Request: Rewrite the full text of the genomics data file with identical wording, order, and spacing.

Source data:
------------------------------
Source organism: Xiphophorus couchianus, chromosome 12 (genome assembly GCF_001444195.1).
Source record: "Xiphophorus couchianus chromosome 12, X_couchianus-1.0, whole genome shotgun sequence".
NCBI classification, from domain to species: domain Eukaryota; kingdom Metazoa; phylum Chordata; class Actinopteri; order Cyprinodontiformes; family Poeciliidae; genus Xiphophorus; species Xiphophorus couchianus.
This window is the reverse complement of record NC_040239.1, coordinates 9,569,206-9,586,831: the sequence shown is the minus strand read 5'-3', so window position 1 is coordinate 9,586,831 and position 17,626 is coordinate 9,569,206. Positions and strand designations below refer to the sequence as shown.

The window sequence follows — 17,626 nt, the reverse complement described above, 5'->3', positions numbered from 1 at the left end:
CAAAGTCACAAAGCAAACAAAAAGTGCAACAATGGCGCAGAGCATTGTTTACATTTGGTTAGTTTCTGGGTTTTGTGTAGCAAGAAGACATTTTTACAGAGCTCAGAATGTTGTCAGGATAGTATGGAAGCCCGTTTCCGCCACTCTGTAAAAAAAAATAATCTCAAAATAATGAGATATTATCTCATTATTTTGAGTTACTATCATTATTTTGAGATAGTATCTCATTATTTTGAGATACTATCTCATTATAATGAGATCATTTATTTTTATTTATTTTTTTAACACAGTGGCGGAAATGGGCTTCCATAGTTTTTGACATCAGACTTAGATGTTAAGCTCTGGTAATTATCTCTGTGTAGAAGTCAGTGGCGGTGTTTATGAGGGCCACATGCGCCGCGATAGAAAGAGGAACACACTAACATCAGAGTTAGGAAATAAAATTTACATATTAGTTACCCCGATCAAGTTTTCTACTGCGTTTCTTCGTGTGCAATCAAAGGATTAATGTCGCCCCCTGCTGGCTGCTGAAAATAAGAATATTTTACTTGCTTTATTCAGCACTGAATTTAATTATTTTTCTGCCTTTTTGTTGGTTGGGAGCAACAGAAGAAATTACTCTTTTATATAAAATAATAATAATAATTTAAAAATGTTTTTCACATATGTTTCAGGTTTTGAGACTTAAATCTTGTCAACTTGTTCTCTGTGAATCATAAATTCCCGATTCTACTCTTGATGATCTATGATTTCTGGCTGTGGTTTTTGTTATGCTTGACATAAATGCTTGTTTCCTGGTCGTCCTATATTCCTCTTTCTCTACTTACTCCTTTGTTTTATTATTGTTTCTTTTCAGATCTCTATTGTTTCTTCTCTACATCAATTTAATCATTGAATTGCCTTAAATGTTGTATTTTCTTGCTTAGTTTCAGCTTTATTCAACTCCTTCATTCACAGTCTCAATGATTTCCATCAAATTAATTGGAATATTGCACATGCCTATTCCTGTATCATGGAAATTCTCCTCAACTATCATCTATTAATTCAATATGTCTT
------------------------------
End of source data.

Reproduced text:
Source organism: Xiphophorus couchianus, chromosome 12 (genome assembly GCF_001444195.1).
Source record: "Xiphophorus couchianus chromosome 12, X_couchianus-1.0, whole genome shotgun sequence".
NCBI classification, from domain to species: domain Eukaryota; kingdom Metazoa; phylum Chordata; class Actinopteri; order Cyprinodontiformes; family Poeciliidae; genus Xiphophorus; species Xiphophorus couchianus.
This window is the reverse complement of record NC_040239.1, coordinates 9,569,206-9,586,831: the sequence shown is the minus strand read 5'-3', so window position 1 is coordinate 9,586,831 and position 17,626 is coordinate 9,569,206. Positions and strand designations below refer to the sequence as shown.

The window sequence follows — 17,626 nt, the reverse complement described above, 5'->3', positions numbered from 1 at the left end:
CAAAGTCACAAAGCAAACAAAAAGTGCAACAATGGCGCAGAGCATTGTTTACATTTGGTTAGTTTCTGGGTTTTGTGTAGCAAGAAGACATTTTTACAGAGCTCAGAATGTTGTCAGGATAGTATGGAAGCCCGTTTCCGCCACTCTGTAAAAAAAAATAATCTCAAAATAATGAGATATTATCTCATTATTTTGAGTTACTATCATTATTTTGAGATAGTATCTCATTATTTTGAGATACTATCTCATTATAATGAGATCATTTATTTTTATTTATTTTTTTAACACAGTGGCGGAAATGGGCTTCCATAGTTTTTGACATCAGACTTAGATGTTAAGCTCTGGTAATTATCTCTGTGTAGAAGTCAGTGGCGGTGTTTATGAGGGCCACATGCGCCGCGATAGAAAGAGGAACACACTAACATCAGAGTTAGGAAATAAAATTTACATATTAGTTACCCCGATCAAGTTTTCTACTGCGTTTCTTCGTGTGCAATCAAAGGATTAATGTCGCCCCCTGCTGGCTGCTGAAAATAAGAATATTTTACTTGCTTTATTCAGCACTGAATTTAATTATTTTTCTGCCTTTTTGTTGGTTGGGAGCAACAGAAGAAATTACTCTTTTATATAAAATAATAATAATAATTTAAAAATGTTTTTCACATATGTTTCAGGTTTTGAGACTTAAATCTTGTCAACTTGTTCTCTGTGAATCATAAATTCCCGATTCTACTCTTGATGATCTATGATTTCTGGCTGTGGTTTTTGTTATGCTTGACATAAATGCTTGTTTCCTGGTCGTCCTATATTCCTCTTTCTCTACTTACTCCTTTGTTTTATTATTGTTTCTTTTCAGATCTCTATTGTTTCTTCTCTACATCAATTTAATCATTGAATTGCCTTAAATGTTGTATTTTCTTGCTTAGTTTCAGCTTTATTCAACTCCTTCATTCACAGTCTCAATGATTTCCATCAAATTAATTGGAATATTGCACATGCCTATTCCTGTATCATGGAAATTCTCCTCAACTATCATCTATTAATTCAATATGTCTT